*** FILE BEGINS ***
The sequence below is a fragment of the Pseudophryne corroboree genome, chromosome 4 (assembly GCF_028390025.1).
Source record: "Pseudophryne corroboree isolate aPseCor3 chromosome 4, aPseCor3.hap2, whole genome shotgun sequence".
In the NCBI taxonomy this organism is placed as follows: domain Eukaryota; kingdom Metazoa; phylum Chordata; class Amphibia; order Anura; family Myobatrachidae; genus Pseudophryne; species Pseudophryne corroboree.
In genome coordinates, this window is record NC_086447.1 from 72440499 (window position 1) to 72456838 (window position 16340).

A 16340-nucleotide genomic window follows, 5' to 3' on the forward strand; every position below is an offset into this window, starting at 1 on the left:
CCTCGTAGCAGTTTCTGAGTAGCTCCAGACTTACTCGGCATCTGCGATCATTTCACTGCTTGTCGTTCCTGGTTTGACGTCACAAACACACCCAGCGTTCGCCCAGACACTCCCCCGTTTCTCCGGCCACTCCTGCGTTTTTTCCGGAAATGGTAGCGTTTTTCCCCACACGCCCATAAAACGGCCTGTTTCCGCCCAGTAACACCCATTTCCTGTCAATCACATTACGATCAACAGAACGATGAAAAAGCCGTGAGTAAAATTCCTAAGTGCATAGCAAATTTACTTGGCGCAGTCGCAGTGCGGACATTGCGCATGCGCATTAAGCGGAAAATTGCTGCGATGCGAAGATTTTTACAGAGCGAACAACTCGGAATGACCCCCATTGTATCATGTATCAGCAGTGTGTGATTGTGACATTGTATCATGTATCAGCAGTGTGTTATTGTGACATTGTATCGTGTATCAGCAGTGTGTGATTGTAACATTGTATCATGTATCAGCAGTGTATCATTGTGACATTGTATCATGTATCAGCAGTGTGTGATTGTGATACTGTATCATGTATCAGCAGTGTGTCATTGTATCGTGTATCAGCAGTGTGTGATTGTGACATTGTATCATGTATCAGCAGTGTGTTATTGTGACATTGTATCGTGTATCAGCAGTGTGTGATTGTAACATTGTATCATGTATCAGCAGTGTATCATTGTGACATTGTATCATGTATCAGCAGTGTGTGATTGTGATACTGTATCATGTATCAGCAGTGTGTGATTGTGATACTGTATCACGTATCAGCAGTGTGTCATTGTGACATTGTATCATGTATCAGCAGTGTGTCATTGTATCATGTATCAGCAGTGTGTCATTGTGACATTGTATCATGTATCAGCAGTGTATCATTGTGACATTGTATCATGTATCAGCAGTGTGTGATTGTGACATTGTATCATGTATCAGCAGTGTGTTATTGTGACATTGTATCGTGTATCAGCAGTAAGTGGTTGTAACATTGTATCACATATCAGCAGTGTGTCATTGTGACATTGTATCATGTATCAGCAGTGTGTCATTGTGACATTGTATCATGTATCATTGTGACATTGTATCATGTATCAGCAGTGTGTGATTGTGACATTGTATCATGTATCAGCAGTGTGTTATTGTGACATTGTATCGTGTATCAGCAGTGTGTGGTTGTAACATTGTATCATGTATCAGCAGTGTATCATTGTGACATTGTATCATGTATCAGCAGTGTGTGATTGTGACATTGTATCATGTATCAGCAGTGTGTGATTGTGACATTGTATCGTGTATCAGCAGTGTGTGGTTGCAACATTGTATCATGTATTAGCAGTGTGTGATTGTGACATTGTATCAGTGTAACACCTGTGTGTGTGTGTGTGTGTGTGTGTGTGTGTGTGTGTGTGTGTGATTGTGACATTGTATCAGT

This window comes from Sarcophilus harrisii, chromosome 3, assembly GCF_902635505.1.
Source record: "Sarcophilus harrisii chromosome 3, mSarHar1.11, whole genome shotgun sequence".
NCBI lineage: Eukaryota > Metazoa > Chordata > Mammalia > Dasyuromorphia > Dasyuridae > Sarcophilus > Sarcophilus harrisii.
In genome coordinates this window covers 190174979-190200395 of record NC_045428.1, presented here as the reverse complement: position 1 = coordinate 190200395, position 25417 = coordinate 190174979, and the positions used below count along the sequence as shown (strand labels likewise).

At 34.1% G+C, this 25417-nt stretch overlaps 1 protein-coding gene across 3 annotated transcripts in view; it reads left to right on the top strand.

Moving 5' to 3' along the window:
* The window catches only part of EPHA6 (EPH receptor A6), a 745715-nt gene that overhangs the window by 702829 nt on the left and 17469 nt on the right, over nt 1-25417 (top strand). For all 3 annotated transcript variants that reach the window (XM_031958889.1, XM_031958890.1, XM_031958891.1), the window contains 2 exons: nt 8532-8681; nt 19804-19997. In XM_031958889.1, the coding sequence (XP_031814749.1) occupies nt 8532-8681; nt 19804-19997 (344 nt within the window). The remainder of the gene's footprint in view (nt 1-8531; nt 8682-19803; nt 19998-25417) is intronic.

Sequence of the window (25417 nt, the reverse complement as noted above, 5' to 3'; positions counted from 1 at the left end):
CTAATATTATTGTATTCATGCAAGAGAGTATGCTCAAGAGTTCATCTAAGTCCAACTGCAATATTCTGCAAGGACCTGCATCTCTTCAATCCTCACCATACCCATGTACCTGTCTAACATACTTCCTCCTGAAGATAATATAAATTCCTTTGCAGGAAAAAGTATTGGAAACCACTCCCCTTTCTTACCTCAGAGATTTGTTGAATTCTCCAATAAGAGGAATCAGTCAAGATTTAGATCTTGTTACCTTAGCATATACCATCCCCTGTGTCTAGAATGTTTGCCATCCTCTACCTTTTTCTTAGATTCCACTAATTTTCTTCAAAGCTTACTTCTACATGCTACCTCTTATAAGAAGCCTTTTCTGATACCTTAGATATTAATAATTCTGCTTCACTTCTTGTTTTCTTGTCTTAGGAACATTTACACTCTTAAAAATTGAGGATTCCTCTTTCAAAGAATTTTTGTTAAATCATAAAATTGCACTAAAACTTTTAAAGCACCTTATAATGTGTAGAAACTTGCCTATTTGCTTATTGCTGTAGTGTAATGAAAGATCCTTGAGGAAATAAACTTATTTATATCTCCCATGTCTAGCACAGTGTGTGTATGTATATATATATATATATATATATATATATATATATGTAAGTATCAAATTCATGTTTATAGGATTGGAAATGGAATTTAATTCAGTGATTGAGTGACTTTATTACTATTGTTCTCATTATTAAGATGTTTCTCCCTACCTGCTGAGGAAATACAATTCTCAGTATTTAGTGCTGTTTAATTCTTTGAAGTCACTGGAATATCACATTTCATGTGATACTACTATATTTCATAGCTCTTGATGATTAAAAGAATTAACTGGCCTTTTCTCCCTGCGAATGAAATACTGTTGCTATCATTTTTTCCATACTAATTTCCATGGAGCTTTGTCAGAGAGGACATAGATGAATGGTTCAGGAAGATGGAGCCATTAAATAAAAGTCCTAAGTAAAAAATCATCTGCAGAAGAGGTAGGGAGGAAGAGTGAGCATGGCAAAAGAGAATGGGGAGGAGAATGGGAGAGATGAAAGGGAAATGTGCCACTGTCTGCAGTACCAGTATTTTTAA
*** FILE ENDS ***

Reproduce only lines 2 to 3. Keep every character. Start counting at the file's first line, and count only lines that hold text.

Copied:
Source record: "Pseudophryne corroboree isolate aPseCor3 chromosome 4, aPseCor3.hap2, whole genome shotgun sequence".
In the NCBI taxonomy this organism is placed as follows: domain Eukaryota; kingdom Metazoa; phylum Chordata; class Amphibia; order Anura; family Myobatrachidae; genus Pseudophryne; species Pseudophryne corroboree.